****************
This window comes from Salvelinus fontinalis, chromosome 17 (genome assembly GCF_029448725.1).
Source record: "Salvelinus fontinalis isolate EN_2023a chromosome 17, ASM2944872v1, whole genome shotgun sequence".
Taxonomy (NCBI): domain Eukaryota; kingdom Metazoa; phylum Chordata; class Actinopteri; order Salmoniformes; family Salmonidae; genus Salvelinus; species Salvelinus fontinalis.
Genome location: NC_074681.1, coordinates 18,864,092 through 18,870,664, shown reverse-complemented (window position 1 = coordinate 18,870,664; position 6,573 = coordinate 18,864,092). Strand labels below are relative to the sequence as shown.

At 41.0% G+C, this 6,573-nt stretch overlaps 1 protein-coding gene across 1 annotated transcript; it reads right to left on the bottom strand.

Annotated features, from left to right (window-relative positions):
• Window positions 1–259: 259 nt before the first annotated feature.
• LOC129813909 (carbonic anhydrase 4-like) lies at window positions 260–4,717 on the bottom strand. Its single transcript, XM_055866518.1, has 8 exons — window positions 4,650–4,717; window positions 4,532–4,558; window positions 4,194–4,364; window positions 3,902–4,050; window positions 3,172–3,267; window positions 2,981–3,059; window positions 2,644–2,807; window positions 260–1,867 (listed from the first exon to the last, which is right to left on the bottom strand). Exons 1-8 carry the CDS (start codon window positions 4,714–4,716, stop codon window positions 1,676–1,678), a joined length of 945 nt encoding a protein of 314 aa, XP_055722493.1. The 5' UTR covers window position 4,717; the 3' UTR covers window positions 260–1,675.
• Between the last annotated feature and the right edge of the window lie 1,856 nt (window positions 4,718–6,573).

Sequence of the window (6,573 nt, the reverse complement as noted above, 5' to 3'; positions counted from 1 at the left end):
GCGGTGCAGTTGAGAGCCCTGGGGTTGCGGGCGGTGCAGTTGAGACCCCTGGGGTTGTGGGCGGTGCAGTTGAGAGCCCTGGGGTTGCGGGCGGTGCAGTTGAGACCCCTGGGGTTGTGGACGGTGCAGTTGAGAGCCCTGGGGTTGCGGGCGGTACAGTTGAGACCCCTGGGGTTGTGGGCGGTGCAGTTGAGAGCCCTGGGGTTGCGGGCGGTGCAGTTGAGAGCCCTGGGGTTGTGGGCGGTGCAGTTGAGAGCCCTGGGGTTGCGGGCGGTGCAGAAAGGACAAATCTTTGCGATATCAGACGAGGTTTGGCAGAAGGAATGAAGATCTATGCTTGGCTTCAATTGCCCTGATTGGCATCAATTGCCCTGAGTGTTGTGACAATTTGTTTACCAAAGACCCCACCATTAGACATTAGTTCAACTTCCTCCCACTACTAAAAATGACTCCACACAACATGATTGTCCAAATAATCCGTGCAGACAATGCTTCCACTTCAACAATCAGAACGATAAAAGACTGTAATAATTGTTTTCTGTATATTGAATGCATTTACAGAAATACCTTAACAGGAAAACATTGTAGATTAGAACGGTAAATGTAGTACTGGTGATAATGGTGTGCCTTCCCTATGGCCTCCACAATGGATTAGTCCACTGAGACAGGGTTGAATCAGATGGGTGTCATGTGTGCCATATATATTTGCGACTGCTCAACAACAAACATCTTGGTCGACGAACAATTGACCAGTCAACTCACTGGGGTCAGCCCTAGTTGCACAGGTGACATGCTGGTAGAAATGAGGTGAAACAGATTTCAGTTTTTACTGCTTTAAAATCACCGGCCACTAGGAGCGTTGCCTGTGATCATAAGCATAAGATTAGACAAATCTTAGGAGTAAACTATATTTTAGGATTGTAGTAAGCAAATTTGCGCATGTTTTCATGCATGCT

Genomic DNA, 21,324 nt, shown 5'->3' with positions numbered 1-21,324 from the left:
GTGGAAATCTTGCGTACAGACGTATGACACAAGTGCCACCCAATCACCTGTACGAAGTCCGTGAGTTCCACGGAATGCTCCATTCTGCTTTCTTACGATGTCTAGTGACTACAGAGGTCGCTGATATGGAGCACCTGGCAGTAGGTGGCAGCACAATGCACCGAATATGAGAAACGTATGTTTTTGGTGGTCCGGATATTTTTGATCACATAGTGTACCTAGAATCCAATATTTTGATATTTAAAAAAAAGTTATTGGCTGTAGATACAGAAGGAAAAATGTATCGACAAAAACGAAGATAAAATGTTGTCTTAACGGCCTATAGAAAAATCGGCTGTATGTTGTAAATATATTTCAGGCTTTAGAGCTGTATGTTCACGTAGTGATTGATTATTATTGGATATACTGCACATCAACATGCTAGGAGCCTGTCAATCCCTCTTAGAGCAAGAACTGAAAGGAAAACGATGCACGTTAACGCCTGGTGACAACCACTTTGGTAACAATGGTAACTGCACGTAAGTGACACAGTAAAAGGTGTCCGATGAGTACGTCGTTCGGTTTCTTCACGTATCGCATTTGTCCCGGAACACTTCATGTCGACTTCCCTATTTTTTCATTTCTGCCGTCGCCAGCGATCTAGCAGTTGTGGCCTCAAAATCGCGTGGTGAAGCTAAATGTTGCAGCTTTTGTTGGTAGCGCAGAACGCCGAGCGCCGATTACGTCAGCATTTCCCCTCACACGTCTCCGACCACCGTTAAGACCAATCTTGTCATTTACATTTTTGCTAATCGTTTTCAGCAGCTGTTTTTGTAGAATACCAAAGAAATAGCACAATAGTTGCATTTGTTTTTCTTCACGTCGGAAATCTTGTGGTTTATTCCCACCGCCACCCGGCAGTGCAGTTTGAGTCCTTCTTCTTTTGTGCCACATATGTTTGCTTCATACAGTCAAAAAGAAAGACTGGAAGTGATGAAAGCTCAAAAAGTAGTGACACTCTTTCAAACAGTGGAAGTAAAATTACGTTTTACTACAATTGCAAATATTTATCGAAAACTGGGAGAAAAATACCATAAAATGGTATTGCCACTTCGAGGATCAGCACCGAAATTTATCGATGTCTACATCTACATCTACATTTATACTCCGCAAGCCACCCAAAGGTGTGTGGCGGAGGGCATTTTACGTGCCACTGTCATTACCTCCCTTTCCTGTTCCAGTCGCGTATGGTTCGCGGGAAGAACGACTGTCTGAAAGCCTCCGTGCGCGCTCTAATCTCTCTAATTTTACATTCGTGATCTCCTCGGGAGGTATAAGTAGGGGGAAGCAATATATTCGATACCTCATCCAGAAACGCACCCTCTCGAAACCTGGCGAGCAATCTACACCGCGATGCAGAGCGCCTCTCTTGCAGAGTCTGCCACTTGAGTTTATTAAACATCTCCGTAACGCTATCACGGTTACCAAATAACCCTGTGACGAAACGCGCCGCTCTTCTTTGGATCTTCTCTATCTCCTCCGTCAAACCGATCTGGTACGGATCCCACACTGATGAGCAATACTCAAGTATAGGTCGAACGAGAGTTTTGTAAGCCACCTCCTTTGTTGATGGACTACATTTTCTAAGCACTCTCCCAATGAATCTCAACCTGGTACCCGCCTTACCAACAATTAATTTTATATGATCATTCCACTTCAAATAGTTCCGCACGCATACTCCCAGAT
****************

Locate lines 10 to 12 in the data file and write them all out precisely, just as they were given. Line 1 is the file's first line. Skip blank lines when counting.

Sequence of the window (6,573 nt, the reverse complement as noted above, 5' to 3'; positions counted from 1 at the left end):
GCGGTGCAGTTGAGAGCCCTGGGGTTGCGGGCGGTGCAGTTGAGACCCCTGGGGTTGTGGGCGGTGCAGTTGAGAGCCCTGGGGTTGCGGGCGGTGCAGTTGAGACCCCTGGGGTTGTGGACGGTGCAGTTGAGAGCCCTGGGGTTGCGGGCGGTACAGTTGAGACCCCTGGGGTTGTGGGCGGTGCAGTTGAGAGCCCTGGGGTTGCGGGCGGTGCAGTTGAGAGCCCTGGGGTTGTGGGCGGTGCAGTTGAGAGCCCTGGGGTTGCGGGCGGTGCAGAAAGGACAAATCTTTGCGATATCAGACGAGGTTTGGCAGAAGGAATGAAGATCTATGCTTGGCTTCAATTGCCCTGATTGGCATCAATTGCCCTGAGTGTTGTGACAATTTGTTTACCAAAGACCCCACCATTAGACATTAGTTCAACTTCCTCCCACTACTAAAAATGACTCCACACAACATGATTGTCCAAATAATCCGTGCAGACAATGCTTCCACTTCAACAATCAGAACGATAAAAGACTGTAATAATTGTTTTCTGTATATTGAATGCATTTACAGAAATACCTTAACAGGAAAACATTGTAGATTAGAACGGTAAATGTAGTACTGGTGATAATGGTGTGCCTTCCCTATGGCCTCCACAATGGATTAGTCCACTGAGACAGGGTTGAATCAGATGGGTGTCATGTGTGCCATATATATTTGCGACTGCTCAACAACAAACATCTTGGTCGACGAACAATTGACCAGTCAACTCACTGGGGTCAGCCCTAGTTGCACAGGTGACATGCTGGTAGAAATGAGGTGAAACAGATTTCAGTTTTTACTGCTTTAAAATCACCGGCCACTAGGAGCGTTGCCTGTGATCATAAGCATAAGATTAGACAAATCTTAGGAGTAAACTATATTTTAGGATTGTAGTAAGCAAATTTGCGCATGTTTTCATGCATGCT

Genomic DNA, 21,324 nt, shown 5'->3' with positions numbered 1-21,324 from the left: